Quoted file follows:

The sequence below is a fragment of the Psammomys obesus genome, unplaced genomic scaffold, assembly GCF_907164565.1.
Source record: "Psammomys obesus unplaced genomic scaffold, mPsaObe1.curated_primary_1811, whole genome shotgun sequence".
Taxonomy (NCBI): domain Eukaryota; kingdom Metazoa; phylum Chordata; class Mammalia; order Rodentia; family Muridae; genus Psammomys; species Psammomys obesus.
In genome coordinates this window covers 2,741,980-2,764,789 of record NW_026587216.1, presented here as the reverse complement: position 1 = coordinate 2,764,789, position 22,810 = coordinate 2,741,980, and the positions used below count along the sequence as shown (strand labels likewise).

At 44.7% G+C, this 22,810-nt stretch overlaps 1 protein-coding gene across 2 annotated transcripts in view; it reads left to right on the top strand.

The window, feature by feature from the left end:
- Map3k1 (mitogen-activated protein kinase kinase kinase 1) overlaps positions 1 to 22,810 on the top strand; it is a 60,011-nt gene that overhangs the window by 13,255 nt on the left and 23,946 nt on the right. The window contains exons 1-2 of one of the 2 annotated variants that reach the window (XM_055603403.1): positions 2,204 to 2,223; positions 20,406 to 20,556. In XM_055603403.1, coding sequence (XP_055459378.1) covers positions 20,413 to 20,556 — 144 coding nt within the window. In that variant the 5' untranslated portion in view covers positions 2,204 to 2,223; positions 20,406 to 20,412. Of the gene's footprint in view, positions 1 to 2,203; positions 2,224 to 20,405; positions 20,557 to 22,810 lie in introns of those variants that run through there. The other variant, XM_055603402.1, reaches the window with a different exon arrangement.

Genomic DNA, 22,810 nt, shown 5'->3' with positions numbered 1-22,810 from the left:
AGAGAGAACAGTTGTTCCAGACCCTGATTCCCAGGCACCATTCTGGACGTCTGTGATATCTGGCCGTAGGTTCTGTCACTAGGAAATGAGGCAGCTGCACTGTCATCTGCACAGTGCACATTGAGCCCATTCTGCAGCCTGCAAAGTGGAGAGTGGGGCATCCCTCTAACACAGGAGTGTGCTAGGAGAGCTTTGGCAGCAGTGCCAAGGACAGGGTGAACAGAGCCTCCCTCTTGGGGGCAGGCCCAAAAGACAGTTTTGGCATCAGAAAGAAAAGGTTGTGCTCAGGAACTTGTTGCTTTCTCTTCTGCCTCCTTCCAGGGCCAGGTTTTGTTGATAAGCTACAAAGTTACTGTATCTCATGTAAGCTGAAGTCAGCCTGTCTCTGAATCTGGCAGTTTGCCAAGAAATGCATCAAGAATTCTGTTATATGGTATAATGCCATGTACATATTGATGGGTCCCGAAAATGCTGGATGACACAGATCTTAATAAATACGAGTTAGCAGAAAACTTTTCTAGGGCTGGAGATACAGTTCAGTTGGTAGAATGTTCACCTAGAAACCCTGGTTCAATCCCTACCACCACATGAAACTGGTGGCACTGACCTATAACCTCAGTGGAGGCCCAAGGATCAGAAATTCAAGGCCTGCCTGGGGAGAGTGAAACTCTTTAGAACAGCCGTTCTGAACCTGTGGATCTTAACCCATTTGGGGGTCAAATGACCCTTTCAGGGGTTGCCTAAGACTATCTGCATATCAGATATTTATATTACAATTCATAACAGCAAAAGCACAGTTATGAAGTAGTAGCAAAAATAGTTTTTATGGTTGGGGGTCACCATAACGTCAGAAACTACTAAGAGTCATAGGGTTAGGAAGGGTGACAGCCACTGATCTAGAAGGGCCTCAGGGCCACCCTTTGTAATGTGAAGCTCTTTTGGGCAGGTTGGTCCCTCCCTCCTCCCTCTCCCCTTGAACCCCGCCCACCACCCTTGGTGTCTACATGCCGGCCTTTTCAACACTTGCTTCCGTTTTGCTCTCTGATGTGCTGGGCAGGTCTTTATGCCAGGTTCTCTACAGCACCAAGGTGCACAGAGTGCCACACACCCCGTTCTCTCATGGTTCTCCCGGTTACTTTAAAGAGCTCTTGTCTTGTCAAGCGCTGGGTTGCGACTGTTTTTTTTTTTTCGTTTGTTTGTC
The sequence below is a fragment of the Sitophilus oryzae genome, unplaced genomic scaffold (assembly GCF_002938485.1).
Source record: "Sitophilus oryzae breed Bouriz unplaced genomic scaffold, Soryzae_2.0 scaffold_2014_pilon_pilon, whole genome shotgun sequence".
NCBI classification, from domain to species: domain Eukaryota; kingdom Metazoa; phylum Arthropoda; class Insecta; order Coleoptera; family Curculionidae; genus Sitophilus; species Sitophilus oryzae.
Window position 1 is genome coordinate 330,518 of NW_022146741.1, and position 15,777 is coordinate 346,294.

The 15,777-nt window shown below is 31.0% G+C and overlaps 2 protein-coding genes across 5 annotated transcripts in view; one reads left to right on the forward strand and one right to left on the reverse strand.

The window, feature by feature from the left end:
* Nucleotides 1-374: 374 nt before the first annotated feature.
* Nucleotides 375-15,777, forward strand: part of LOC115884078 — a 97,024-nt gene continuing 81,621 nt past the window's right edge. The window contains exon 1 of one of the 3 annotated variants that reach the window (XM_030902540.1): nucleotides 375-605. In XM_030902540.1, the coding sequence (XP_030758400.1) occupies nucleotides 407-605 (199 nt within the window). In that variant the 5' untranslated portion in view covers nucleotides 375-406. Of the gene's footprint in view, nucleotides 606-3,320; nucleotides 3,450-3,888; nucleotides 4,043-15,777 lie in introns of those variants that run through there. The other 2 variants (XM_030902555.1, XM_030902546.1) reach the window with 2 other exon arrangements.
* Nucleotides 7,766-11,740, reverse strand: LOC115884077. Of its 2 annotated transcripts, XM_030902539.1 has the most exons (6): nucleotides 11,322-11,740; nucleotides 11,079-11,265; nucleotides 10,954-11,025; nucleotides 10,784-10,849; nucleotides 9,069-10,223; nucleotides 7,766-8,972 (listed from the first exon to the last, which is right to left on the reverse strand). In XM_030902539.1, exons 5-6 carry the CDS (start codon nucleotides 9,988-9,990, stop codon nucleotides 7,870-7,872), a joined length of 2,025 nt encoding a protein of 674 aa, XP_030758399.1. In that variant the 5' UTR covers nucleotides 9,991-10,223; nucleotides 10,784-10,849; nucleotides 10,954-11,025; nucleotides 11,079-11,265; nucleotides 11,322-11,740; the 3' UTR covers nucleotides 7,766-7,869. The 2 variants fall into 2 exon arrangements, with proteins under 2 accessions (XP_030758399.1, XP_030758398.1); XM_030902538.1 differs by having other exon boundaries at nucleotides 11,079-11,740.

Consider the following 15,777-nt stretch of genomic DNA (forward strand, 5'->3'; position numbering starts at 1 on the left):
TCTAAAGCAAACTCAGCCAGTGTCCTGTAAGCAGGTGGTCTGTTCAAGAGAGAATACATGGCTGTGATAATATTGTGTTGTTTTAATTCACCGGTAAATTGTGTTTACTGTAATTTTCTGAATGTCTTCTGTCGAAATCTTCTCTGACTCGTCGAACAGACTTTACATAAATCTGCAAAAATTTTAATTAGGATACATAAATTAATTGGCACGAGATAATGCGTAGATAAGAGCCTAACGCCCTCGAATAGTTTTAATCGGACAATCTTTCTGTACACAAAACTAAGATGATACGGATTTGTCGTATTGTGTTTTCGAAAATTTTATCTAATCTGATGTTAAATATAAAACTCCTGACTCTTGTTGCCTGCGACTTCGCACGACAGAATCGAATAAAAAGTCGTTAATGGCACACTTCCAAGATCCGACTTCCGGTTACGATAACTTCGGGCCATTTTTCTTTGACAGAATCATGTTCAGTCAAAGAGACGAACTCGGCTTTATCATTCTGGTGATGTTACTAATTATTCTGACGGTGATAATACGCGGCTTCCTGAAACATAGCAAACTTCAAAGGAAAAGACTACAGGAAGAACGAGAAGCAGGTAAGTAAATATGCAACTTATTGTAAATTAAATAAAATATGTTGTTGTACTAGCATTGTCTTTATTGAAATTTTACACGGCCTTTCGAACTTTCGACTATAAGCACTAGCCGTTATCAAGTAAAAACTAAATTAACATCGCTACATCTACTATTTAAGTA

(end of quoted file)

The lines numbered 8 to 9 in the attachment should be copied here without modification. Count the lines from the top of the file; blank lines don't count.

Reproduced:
Genomic DNA, 22,810 nt, shown 5'->3' with positions numbered 1-22,810 from the left:
AGAGAGAACAGTTGTTCCAGACCCTGATTCCCAGGCACCATTCTGGACGTCTGTGATATCTGGCCGTAGGTTCTGTCACTAGGAAATGAGGCAGCTGCACTGTCATCTGCACAGTGCACATTGAGCCCATTCTGCAGCCTGCAAAGTGGAGAGTGGGGCATCCCTCTAACACAGGAGTGTGCTAGGAGAGCTTTGGCAGCAGTGCCAAGGACAGGGTGAACAGAGCCTCCCTCTTGGGGGCAGGCCCAAAAGACAGTTTTGGCATCAGAAAGAAAAGGTTGTGCTCAGGAACTTGTTGCTTTCTCTTCTGCCTCCTTCCAGGGCCAGGTTTTGTTGATAAGCTACAAAGTTACTGTATCTCATGTAAGCTGAAGTCAGCCTGTCTCTGAATCTGGCAGTTTGCCAAGAAATGCATCAAGAATTCTGTTATATGGTATAATGCCATGTACATATTGATGGGTCCCGAAAATGCTGGATGACACAGATCTTAATAAATACGAGTTAGCAGAAAACTTTTCTAGGGCTGGAGATACAGTTCAGTTGGTAGAATGTTCACCTAGAAACCCTGGTTCAATCCCTACCACCACATGAAACTGGTGGCACTGACCTATAACCTCAGTGGAGGCCCAAGGATCAGAAATTCAAGGCCTGCCTGGGGAGAGTGAAACTCTTTAGAACAGCCGTTCTGAACCTGTGGATCTTAACCCATTTGGGGGTCAAATGACCCTTTCAGGGGTTGCCTAAGACTATCTGCATATCAGATATTTATATTACAATTCATAACAGCAAAAGCACAGTTATGAAGTAGTAGCAAAAATAGTTTTTATGGTTGGGGGTCACCATAACGTCAGAAACTACTAAGAGTCATAGGGTTAGGAAGGGTGACAGCCACTGATCTAGAAGGGCCTCAGGGCCACCCTTTGTAATGTGAAGCTCTTTTGGGCAGGTTGGTCCCTCCCTCCTCCCTCTCCCCTTGAACCCCGCCCACCACCCTTGGTGTCTACATGCCGGCCTTTTCAACACTTGCTTCCGTTTTGCTCTCTGATGTGCTGGGCAGGTCTTTATGCCAGGTTCTCTACAGCACCAAGGTGCACAGAGTGCCACACACCCCGTTCTCTCATGGTTCTCCCGGTTACTTTAAAGAGCTCTTGTCTTGTCAAGCGCTGGGTTGCGACTGTTTTTTTTTTTTCGTTTGTTTGTC